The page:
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How to prepare a vegetable bed

How to prepare a vegetable bed

Give your new veg patch the best chance of producing a bountiful harvest by taking the time to prepare it properly. To help you on your way, here’s our step-by-step guide to preparing a veg patch – everything you need to know to sow the seeds of veg growing success.

Choose your plot
A sunny but sheltered spot is ideal for growing healthy veg.
Image source: audaxl/Shutterstock

Veggies need plenty of sun to help them grow, so choose a patch of ground that gets lots of light. As a rule of thumb, an area you think would be great for sunbathing is also an ideal spot for growing your own.

Make sure there’s shelter from the wind which can weaken or break stems, or even burn fragile leaves. If there’s no wall or hedge surrounding your prospective veg patch, consider putting up a fence. Willow hurdles are a cheap, flexible, and environmentally friendly way to screen a veg plot.

Mark up
A great way to mark out your plot is to use railway sleepers.
Image source: rigsbyphoto/Shutterstock

Found a sheltered spot that gets at least five hours of sunshine per day? Great. Now mark out a square or rectangle to the size you want. To make sure your sides are straight, set stakes at the corners and run garden twine between them. Check your right angles by measuring the diagonals and adjusting as necessary.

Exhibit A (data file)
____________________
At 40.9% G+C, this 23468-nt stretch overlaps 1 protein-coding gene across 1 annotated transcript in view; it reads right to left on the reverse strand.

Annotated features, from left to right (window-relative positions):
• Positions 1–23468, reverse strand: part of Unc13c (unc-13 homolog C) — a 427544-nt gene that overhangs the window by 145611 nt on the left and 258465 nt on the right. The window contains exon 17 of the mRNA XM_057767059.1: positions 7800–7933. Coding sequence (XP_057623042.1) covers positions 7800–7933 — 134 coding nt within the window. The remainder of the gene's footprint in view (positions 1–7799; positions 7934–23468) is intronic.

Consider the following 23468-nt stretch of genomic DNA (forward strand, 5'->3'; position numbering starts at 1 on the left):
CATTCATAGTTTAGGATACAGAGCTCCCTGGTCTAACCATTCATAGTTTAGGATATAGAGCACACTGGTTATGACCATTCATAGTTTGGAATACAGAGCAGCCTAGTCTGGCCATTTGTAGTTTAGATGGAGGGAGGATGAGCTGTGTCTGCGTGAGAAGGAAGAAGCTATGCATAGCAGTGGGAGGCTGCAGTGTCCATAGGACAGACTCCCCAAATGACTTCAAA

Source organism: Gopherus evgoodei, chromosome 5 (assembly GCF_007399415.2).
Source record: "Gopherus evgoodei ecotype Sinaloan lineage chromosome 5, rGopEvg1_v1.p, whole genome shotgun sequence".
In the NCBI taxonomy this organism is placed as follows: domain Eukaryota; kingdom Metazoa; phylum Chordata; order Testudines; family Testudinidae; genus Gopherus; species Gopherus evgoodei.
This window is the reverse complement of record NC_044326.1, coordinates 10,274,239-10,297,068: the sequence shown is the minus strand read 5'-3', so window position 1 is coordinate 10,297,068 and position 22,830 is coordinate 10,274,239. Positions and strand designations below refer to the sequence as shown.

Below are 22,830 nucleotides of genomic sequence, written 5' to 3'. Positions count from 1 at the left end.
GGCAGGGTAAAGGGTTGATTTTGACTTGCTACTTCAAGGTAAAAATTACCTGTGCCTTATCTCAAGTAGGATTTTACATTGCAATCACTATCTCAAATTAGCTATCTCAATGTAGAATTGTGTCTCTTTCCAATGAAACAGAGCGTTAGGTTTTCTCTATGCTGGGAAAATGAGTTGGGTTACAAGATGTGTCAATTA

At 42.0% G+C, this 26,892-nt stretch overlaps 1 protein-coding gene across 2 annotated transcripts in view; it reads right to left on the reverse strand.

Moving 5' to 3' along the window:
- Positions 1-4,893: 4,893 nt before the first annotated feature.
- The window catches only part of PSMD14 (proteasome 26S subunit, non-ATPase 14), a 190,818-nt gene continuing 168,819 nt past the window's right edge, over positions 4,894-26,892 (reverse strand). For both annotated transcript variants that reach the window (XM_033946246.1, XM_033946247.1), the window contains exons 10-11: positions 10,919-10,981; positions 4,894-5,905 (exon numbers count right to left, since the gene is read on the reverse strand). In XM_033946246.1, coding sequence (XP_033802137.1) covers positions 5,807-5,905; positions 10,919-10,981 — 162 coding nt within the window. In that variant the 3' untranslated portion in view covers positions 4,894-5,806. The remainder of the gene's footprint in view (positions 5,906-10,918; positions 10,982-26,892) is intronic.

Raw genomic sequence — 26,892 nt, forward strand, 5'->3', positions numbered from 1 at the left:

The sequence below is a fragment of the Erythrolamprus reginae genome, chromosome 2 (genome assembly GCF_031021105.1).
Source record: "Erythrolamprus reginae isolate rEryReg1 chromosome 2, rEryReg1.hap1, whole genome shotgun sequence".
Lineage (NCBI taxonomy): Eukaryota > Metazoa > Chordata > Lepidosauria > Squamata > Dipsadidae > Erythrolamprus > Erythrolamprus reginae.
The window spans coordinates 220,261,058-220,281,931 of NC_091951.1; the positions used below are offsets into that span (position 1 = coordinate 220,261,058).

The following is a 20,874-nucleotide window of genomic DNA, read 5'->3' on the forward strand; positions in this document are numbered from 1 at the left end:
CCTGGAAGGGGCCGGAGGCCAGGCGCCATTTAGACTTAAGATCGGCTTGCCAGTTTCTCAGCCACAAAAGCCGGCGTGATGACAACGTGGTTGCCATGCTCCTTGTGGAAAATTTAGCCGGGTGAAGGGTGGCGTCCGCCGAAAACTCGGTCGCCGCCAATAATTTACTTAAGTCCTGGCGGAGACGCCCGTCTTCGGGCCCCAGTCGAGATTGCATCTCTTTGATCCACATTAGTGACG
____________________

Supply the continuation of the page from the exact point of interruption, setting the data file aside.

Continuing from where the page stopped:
Now cut any turf with a sharp spade and remove. There’s no need to throw turf away – just knock the soil off and compost it, remembering to place it on the pile with the roots facing up so that it can’t regrow.

Turn over
A little hard graft at the start saves time later.
Image source: alicja neumiler/Shutterstock

Use a garden fork to dig up and turn over the soil to a depth of about one spade head. You’ll need to thoroughly loosen the soil, which will bulk out with turning. That’s fine, it just means you’re getting plenty of air into the soil.

At this point, you should do your best to remove all the weeds. Always take the plant out by the roots or it may simply regrow. A little bit of elbow grease now will save you time and effort later.

Add compost
Making your own compost is simple and cost-effective.
Image source: Gabor Havasi/Shutterstock

All soil types benefit from a regular application of compost. Organic material helps sandy soils to retain water, and gives clay soils a lighter consistency to prevent waterlogging.

Add at least one bag of compost to your veg plot and dig it in thoroughly. If you’ve made your own home compost, so much the better – if not, beginning your journey into veg growing is the perfect time to start.

Get planting
Planting in spacious rows gives your veg room to flourish.
Image source: lovelyday12/Shutterstock

Now you’ve prepared your veg plot, it’s time to sow your seeds. Do read the back of each packet for details about when and how to sow, and don’t forget to label your rows so you know what you have growing and where.

Whether you’re growing your veg from seed, seedlings, or from plug plants from your local garden centre, it’s vital to ensure you leave enough space between plants to allow for growth and to ensure they don’t compete with one another for water and nutrients.

How to prepare a vegetable bed for planting

  • • Choose a sunny patch of ground that’s sheltered from the wind.
  • • Mark out the plot.
  • • Using a spade, remove the turf.
  • • Break up the soil with a fork, to a depth of one spade head.
  • • Dig in compost.
  • • Sow your seeds or plant your plugs, leaving enough space between plants to allow for healthy growth.

Growing your own is a great way to access cheap, nutritious fruit and veg. Now you have the basics to get you started, it’s time to get outside and start digging.

Lead image: Shutterstock


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